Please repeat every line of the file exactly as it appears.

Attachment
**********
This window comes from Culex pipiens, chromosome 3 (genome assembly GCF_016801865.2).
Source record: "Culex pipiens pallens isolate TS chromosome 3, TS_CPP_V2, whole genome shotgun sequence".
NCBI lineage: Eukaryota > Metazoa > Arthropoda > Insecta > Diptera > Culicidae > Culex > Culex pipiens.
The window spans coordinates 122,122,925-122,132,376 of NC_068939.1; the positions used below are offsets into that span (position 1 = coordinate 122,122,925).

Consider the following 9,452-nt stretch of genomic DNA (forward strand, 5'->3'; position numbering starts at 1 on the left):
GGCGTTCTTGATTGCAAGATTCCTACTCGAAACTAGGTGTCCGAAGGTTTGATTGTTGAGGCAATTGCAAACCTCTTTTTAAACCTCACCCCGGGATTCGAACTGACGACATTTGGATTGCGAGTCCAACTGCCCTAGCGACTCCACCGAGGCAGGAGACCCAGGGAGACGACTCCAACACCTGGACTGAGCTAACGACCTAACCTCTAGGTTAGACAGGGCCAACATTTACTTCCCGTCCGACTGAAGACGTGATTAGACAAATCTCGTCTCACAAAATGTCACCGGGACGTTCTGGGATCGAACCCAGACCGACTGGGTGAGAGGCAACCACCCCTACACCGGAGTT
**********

This window comes from Culex pipiens, chromosome 3 (genome assembly GCF_016801865.2).
Source record: "Culex pipiens pallens isolate TS chromosome 3, TS_CPP_V2, whole genome shotgun sequence".
NCBI lineage: Eukaryota > Metazoa > Arthropoda > Insecta > Diptera > Culicidae > Culex > Culex pipiens.
The window spans coordinates 122,122,925-122,132,376 of NC_068939.1; the positions used below are offsets into that span (position 1 = coordinate 122,122,925).

Consider the following 9,452-nt stretch of genomic DNA (forward strand, 5'->3'; position numbering starts at 1 on the left):
GGCGTTCTTGATTGCAAGATTCCTACTCGAAACTAGGTGTCCGAAGGTTTGATTGTTGAGGCAATTGCAAACCTCTTTTTAAACCTCACCCCGGGATTCGAACTGACGACATTTGGATTGCGAGTCCAACTGCCCTAGCGACTCCACCGAGGCAGGAGACCCAGGGAGACGACTCCAACACCTGGACTGAGCTAACGACCTAACCTCTAGGTTAGACAGGGCCAACATTTACTTCCCGTCCGACTGAAGACGTGATTAGACAAATCTCGTCTCACAAAATGTCACCGGGACGTTCTGGGATCGAACCCAGACCGACTGGGTGAGAGGCAACCACCCCTACACCGGAGTT